We asked Good Night Out Vancouver about sexual harassment and “consent culture”

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According to Statistics Canada’s General Social Survey on victimization, sexual assault is the only violent crime in Canada that’s not on the decline. In fact, since 1999, rates of sexual assault have remained relatively unchanged.

good-night-outThis year’s #MeToo campaign highlighted the pervasiveness of sexual harassment, bringing issues of consent and predatory behaviour to the forefront of most mainstream media outlets. This has provided a moment of realization for many, but not for Good Night Out Vancouver, who have been actively combatting sexual harassment in Vancouver’s nightlife industry for over two years.

Good Night Out (GNO) is a volunteer organization run by Ashtyn Bevan and Stacey Forrester. Together, with a group of volunteers, GNO literally patrols Vancouver’s entertainment district, aiming to prevent violence and sexual assault and help vulnerable club and bar patrons get home safe.

So, discussions of sexual harassment have broken into the mainstream, but where do we go from here? We were fortunate to ask GNO co-founder Ashtyn Bevan about harassment, consent, Vancouver’s position within the #MeToo dialogue and what we can do as citizens to foster a safer community for us all.

Good-night-out
GNO volunteers have non-violent crisis intervention and/or conflict resolution skills and are also trained in first aid and Narcan. Team members come from a variety of backgrounds including nursing, social work and mental health outreach.

VIA: Hi Ashtyn, in the past few years, have you seen any shifts in how Vancouverites view sexual harassment?

Ashtyn Bevan: When we first started this program here in Vancouver, we had a hard time getting mainstream venue’s to even work with us because they didn’t view sexual harassment as an issue. We had numerous bar manager’s tell us that “harassment doesn’t happen in my venue”.

I wouldn’t say they have gotten better or worse, but we are finally at a point where people are open to learning more about sexual harassment, its systematical roots and how they personally can help tackle it.

VIA: It seems like more people are willing to participate in these conversation, as a team who is dedicated to combating harassment, what do you think of this? 

SB: It’s great that these conversations are starting to happen but we need to remember to look at it with an intersectional lens and realize that their are systemic deep rooted issues in why harassment occurs, and why one’s age, ethnicity, gender and sexual orientation all play a role in the power dynamic in which is enrouted with harassment.

The cultural shift I hope to see in terms of our nightlife scene here in Vancouver, is a recognition and dismantling of rape culture and shift into consent culture.

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Photo: Good Night Out Facebook

VIA: So, how can Vancouver help dismantle the cultural that enables harassment?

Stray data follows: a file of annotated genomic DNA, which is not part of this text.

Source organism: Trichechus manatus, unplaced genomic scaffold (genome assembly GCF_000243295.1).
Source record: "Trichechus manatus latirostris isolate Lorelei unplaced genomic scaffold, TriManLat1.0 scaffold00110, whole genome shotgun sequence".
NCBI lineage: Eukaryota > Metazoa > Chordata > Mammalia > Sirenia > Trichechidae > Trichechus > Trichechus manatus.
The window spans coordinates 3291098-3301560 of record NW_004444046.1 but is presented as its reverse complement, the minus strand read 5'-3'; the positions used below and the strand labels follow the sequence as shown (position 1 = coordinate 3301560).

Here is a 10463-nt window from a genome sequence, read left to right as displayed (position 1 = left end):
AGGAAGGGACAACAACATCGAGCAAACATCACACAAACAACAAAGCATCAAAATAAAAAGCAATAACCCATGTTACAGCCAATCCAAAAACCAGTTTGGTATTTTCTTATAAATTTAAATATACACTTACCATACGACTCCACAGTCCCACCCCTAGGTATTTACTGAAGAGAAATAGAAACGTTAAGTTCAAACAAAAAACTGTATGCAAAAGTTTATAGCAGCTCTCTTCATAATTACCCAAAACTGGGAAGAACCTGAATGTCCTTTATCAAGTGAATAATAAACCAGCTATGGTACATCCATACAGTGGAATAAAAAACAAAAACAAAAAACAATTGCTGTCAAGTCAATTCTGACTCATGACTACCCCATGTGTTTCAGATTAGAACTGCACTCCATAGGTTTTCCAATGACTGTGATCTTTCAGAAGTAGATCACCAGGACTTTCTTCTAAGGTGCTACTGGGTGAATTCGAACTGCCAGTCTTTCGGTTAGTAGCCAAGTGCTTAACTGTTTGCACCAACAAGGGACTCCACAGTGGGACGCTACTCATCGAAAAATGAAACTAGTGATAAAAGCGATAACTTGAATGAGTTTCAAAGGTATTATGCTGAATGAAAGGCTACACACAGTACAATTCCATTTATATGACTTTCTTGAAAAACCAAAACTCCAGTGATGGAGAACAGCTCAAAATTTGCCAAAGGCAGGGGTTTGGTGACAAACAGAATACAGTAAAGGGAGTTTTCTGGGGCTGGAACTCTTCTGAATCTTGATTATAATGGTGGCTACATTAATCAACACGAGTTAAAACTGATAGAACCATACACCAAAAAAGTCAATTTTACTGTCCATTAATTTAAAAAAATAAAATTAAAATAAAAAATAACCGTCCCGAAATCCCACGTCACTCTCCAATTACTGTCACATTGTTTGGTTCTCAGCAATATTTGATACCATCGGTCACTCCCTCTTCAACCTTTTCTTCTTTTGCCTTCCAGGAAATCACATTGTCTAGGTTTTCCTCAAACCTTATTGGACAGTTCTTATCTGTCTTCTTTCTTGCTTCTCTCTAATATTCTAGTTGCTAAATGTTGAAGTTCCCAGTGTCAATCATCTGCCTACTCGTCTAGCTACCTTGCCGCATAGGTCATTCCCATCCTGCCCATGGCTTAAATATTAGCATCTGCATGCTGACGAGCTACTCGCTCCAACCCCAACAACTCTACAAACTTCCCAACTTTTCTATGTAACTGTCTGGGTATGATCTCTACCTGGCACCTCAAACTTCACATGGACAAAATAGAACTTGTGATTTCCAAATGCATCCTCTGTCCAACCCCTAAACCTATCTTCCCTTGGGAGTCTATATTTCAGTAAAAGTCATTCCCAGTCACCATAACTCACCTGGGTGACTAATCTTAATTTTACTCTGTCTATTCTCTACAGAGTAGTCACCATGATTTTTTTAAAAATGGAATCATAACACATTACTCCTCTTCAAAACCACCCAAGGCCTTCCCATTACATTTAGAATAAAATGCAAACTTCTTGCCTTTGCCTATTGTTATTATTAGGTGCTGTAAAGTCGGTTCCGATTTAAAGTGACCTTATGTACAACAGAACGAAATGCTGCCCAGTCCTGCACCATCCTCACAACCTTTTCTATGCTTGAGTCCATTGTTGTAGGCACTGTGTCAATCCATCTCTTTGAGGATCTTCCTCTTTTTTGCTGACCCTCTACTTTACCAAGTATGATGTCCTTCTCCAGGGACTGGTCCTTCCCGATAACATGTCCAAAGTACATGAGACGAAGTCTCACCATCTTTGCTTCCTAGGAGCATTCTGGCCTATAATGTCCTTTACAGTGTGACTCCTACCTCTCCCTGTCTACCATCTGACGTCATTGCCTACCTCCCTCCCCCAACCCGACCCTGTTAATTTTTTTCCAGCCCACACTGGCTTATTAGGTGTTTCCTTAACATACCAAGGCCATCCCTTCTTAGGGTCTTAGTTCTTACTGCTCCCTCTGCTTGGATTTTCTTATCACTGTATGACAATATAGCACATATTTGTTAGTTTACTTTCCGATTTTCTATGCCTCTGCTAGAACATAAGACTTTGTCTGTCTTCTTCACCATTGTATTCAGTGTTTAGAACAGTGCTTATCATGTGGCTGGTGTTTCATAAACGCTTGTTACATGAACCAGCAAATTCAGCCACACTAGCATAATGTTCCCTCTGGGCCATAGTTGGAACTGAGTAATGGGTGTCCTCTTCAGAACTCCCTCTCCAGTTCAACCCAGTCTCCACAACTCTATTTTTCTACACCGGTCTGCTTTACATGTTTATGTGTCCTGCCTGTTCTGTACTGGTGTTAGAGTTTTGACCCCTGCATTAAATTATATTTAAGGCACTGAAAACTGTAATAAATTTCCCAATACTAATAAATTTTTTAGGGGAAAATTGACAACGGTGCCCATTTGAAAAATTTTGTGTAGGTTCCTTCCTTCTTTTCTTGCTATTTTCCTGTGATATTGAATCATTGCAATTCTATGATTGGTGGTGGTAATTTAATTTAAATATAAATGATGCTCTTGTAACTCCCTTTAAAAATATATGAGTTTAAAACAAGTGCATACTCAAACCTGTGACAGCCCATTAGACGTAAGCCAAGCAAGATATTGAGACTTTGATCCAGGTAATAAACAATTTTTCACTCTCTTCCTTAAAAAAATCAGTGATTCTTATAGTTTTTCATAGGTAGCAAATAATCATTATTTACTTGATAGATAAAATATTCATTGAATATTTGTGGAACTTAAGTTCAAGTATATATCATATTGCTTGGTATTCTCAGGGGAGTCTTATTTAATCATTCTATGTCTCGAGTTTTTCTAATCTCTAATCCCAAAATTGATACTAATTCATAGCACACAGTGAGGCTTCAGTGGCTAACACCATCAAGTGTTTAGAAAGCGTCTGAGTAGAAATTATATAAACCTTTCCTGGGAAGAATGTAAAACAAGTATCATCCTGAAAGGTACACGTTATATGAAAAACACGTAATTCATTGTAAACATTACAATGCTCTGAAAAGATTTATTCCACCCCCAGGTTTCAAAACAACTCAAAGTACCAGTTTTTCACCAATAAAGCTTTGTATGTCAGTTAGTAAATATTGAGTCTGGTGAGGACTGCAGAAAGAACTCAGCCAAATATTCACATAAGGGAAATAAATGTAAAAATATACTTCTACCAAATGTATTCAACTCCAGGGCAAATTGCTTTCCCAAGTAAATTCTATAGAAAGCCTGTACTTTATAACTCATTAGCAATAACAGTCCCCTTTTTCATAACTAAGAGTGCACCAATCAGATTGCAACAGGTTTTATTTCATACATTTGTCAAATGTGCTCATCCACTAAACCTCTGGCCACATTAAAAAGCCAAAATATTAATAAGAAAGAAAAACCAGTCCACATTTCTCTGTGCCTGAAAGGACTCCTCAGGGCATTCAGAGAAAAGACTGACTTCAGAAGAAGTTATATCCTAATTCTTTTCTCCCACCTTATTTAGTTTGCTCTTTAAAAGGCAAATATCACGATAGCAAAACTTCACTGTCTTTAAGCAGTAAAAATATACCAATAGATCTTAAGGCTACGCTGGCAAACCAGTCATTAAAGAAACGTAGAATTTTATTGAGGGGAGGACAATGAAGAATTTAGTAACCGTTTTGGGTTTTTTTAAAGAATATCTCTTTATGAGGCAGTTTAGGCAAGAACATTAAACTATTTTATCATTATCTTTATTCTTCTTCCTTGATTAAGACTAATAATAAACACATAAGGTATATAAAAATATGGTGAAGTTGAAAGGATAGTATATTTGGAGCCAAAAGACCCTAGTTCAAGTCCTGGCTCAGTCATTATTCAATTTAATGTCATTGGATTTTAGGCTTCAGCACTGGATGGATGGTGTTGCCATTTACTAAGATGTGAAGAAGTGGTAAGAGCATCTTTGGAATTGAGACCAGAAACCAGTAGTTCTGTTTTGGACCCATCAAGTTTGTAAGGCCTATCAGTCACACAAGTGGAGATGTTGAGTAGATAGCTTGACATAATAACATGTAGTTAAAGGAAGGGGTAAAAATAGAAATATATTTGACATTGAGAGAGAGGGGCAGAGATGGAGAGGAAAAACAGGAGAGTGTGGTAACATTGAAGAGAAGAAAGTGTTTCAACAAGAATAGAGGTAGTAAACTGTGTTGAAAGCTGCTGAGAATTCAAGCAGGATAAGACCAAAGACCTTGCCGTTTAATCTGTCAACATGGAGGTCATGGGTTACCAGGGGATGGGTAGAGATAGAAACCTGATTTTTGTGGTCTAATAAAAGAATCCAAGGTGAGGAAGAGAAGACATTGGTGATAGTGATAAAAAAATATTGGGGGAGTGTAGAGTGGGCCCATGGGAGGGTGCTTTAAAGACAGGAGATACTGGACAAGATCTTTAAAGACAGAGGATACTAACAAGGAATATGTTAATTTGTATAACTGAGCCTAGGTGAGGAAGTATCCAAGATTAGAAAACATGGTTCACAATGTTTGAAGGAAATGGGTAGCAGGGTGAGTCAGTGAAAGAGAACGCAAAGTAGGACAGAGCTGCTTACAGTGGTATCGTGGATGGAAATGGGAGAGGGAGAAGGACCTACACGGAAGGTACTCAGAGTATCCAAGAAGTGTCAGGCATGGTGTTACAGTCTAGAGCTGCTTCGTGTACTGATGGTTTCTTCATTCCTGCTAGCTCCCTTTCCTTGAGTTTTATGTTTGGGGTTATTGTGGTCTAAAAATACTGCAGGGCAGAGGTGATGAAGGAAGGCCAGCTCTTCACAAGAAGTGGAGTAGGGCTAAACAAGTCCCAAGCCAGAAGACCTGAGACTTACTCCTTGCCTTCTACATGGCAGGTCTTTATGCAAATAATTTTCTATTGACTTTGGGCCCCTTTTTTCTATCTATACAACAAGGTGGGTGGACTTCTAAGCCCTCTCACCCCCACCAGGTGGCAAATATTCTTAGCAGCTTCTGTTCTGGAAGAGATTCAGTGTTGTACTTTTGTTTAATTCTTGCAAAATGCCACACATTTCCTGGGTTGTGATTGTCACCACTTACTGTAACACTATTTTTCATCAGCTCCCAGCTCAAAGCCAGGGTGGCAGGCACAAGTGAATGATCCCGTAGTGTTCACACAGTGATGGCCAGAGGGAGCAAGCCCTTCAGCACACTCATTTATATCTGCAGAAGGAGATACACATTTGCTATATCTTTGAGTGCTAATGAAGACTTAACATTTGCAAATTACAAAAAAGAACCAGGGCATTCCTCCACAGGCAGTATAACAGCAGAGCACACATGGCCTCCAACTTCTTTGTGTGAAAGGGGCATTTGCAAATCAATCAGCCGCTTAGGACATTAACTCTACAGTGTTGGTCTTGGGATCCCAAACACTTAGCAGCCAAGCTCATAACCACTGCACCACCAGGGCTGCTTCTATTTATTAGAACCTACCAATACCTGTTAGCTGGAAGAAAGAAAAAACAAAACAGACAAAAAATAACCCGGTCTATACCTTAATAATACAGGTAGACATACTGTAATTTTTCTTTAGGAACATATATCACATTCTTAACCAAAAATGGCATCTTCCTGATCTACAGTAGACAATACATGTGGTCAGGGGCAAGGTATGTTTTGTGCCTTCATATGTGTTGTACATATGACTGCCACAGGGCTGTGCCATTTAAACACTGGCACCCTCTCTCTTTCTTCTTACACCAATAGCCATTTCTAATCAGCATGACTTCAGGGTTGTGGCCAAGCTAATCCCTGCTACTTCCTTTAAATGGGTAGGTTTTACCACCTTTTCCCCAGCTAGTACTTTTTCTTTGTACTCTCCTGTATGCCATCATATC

SB: It will take a community effort to help dismantle the culture in which enables harassment, but here are a few tips:

  • Challenge your own internalized rape myth’s and always support and believe the survivors.
  • Take an active role in promoting consent culture.
  • Aim to stop being a passive bystander, when it comes to little things like rape jokes.
  • To all the male identifying folks; please acknowledge your privilege and take the responsibility to speak out against the normalization of sexual and gender based violence (use your privilege for good).
  • Address problematic behaviour at every turn.
  • Take the conversation off Facebook.
  • Reflect on your past.
  • Resist the urge to view people and cultures as objects to be consumed.
  • Mentor better behaviour.

VIA: I’ve seen some online commenters say that GNO isn’t necessary because drinking, blacking-out, etc. is a “right of passage”. How would you respond to those critics?

SB: There are a couple more factors to consider when making this statement. It’s key to remember everyone has a different lived experience and ones hilarious black out drunk night may be a horror story for another.

In response to these type of critics, there is a reason why we do this work. Our volunteers may have a different reasoning behind why this project is important to them, however, I think we are all really passionate about helping others and a lot of us have been in their shoes. From being young and having one too many drinks or they may have gone out and been aggressively hit on all night. Everyone has different experiences but we all are in the same boat when it comes to helping the more vulnerable and making sure everyone is having a good night out ;)

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Read more: Volunteer nightlife safety team seeks funding to help combat sexual harassment

 

 

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Adam Nanji is the Content Manager at Vancouver Is Awesome. When he’s not scouring the city for awesome news, he performs as ¼ of local band, Belle Game. Adam grew up in Vancouver and earned a degree in Cultural Studies with a double minor in Communication and Gender Studies from McGill University. He’s the co-owner of Fine Print Media, where he has executed social media strategies for TELUS STORYHIVE and LG 104.3. He’s passionate about Vancouver’s social issues and local art. You’ll typically find him standing on a corner, contemplating where to eat in Gastown, Chinatown or Mount Pleasant. Tell him what you think is awesome: adam@vancouverisawesome.com